There are several ways to determine the well-being of a business: profitability, growth, stock price. But those metrics all indicate how healthy a company was in the recent past. Many senior executives use in-house efficiency -- how well and quickly a project moves from department to department before reaching completion -- to diagnose the general health of their companies.
The problem is that accurately diagnosing efficiency is very difficult. Leaders usually lead from 30,000 feet, and from that height, much of what's below is invisible. Most leaders are much too far away from daily operations to accurately assess interdepartmental behavior. Furthermore, that's not their job. Determining if IT is dragging its feet on a request from marketing is not what CEOs are paid to do.
But figuring out if the company is losing money, time, and psychological capital on poor internal customer service is part of a leader's job. That's because internal customer service affects profitability, shareholder value, and employee engagement.
Though business leaders shouldn't waste time determining if marketing has a legitimate complaint or if IT is just busy, they should make time to take the temperature of their companies. Stryker Corporation, one of the world's largest medical products and services companies, has made taking the company's temperature an integral part of its business performance metrics -- and company leaders are making good use of an effective thermometer to measure efficiency.
Stryker makes and sells trauma, spine, and micro implant systems; joints; orthobiologics; powered surgical instruments; surgical navigation systems; endoscopic products; and other forms of medical equipment. Indeed, it's a rare hospital that doesn't display the Stryker logo somewhere. Stryker's annual revenue is about $5 billion. The company has facilities around the world, and Stryker EMEA is the group in charge of sales in Europe, the Middle East, and Africa.
Like every organization, Stryker EMEA's departments aren't always in perfect accord. But the company's challenges are a bit more intense than those of most other businesses. The division has 1,800 employees in 21 countries who speak almost two dozen different languages. Stryker EMEA is headquartered in Montreux, Switzerland -- hundreds of miles away from most of its facilities. Its culture of decentralization means that locations, and to a certain extent departments, work fairly independently of each other. Stryker EMEA's diversity and decentralization work in its favor in many ways -- chief among them is its ability to tailor the company to local conditions. But it can make interdepartmental relations tricky.
Stryker Corporation in general, and Stryker EMEA in particular, are committed to minimizing the issues that can turn management challenges into costly problems. Since 1990, Stryker has worked with Gallup to increase employee and customer engagement; hire, train, and coach better managers; and increase the effectiveness of the company's leaders. The linkages between profitability, leadership, and engagement are clear, and Stryker works hard, and successfully, to capitalize on them. And the company isn't done yet.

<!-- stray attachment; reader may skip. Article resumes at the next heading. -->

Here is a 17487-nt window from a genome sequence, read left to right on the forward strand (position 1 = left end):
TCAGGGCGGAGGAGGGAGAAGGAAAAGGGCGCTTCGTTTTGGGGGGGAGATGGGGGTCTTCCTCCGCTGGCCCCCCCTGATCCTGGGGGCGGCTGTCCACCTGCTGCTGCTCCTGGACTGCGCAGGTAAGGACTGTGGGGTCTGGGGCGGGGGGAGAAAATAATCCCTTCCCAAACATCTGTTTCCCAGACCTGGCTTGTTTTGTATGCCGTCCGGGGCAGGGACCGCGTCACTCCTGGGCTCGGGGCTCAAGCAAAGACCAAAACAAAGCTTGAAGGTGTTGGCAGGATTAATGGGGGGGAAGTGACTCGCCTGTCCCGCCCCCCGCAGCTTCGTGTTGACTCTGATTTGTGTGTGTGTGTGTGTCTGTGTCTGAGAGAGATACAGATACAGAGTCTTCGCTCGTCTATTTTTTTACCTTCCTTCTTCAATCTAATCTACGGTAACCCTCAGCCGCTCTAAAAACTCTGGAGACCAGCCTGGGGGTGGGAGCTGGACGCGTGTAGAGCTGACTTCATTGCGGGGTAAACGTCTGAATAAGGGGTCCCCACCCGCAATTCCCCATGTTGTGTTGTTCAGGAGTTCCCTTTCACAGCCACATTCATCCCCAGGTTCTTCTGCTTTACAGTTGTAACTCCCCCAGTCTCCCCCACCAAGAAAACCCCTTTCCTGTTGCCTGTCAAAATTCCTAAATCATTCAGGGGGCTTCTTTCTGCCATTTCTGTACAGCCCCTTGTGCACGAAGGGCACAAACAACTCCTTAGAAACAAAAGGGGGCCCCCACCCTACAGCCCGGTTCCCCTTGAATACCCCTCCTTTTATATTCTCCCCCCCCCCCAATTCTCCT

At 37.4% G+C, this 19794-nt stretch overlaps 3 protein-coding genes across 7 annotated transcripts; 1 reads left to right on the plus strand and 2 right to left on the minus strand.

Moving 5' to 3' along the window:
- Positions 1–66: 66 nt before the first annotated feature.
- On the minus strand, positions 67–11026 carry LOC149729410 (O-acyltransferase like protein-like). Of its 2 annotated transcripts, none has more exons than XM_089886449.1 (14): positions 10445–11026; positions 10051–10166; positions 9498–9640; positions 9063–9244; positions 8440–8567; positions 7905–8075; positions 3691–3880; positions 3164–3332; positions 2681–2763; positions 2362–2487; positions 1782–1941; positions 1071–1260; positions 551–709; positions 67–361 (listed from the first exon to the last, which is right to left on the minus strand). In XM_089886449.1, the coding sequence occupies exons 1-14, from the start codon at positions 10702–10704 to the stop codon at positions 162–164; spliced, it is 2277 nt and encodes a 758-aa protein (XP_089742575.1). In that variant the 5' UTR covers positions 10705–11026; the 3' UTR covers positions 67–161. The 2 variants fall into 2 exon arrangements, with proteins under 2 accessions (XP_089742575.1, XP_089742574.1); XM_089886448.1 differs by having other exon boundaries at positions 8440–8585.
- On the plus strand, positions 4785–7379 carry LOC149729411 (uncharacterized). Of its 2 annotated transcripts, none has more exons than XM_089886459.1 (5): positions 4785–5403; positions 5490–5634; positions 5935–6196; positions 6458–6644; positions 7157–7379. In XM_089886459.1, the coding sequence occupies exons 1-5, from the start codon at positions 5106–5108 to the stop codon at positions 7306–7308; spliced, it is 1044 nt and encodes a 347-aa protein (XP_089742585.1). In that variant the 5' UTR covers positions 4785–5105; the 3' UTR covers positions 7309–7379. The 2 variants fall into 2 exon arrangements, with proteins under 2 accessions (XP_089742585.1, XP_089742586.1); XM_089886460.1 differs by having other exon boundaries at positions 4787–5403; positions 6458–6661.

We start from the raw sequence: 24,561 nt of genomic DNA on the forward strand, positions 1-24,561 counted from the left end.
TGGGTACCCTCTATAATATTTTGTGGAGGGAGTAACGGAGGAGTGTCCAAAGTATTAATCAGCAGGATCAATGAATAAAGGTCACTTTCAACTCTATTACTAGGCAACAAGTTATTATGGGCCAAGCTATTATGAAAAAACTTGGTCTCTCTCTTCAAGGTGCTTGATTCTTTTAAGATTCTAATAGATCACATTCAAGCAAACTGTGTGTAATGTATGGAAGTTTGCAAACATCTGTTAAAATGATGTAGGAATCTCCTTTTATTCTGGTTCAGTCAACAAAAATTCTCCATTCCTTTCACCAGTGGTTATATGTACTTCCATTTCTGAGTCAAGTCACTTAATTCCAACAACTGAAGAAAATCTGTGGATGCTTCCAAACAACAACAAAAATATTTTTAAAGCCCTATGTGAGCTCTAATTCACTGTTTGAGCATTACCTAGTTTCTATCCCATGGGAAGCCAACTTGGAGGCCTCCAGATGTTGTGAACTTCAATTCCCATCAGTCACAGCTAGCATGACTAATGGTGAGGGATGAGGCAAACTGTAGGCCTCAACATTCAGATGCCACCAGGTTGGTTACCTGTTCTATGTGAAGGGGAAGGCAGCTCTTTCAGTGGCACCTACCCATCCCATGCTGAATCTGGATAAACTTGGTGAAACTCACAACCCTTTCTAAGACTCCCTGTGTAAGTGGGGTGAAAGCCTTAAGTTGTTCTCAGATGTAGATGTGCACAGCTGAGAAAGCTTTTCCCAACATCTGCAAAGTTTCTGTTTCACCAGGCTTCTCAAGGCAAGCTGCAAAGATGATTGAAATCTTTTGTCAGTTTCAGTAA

In most companies, departments and employees are interdependent. Job performance and employee engagement in shipping, for example, can be profoundly affected by the performance of sales and marketing, and the reverse is equally true. Thus, internal customer service can have a significant impact on employee engagement.
The linkage between employee engagement and profitability is well-known, but many companies are less aware of the similar connection between internal customer service and business performance. Stryker EMEA found that the linkage was crystal clear when it started to measure internal customer engagement systematically in addition to other key performance metrics.
"They felt that from a business point of view, it was necessary to reinforce processes, because central functions -- technical service, operations, marketing, human resources, finance, [and] clinical affairs -- were struggling to meet local market needs, while local markets had increasing demands on the center that could not be met or were consuming resources that were not always in line with central initiatives," says Andrew Green, Gallup partner and key advisor for Stryker EMEA. "But how can they identify the issues and areas of misalignment in a way that is effective and efficient if they don't measure them?"
The Internal Customer Engagement (ICE) program looks, on the surface, a lot like Gallup's external customer engagement program, the CE11. And well it should -- internal customers are customers, albeit captive ones, and their emotional engagement is similar to any other customers'. The methodology of CE11 is similar to ICE's too: Gallup studies the company in depth, analyzes the results, and designs a program involving an identity-protected survey.
When employees have finished their first survey, Gallup analyzes the results and determines a baseline that future results can be measured against. Then the company reviews the department-by-department results and formulates workgroup-level action plans. At this point, most companies realize that the survey was the easy part.
Love your lawyer
The 13-question Stryker EMEA ICE survey is focused on the issues that influence internal customer service and business performance. In 2004, Stryker EMEA's overall ICE score was considered mediocre. This suggested that day-to-day interactions were negatively affecting performance -- and consequently, external customer engagement -- throughout the division.
Some departments, however, received very high ICE scores. Stryker's three-person legal department, for instance, got the highest marks -- which might seem odd, when you stop to think about it. Legal departments, by their very nature, don't have to get along with others. The law is the law; legal doesn't necessarily have to negotiate with internal customers, and there's no way for other departments to get around "the royal no" as Pascal Cabanel, Stryker EMEA's chief legal counsel for Europe, puts it. Yet the department was seen as the best internal service provider in the company. In fact, the legal department is a pretty good model of internal customer service for any company.
"I always thought my work would be more helping people find solutions rather than saying no -- the royal no is why people get upset about lawyers," says Cabanel. "I'm trying always to explain why we cannot do that or this, and then trying to elaborate a solution."
Cabanel and his team have a remarkable ability to understand the law, which is admirable in a division that covers 15 of Stryker EMEA's 21 countries, but also the company's sales growth motives. They serve their function -- keeping the company on the right side of the law -- but they perform it in such a way that it furthers the ends of their internal customers.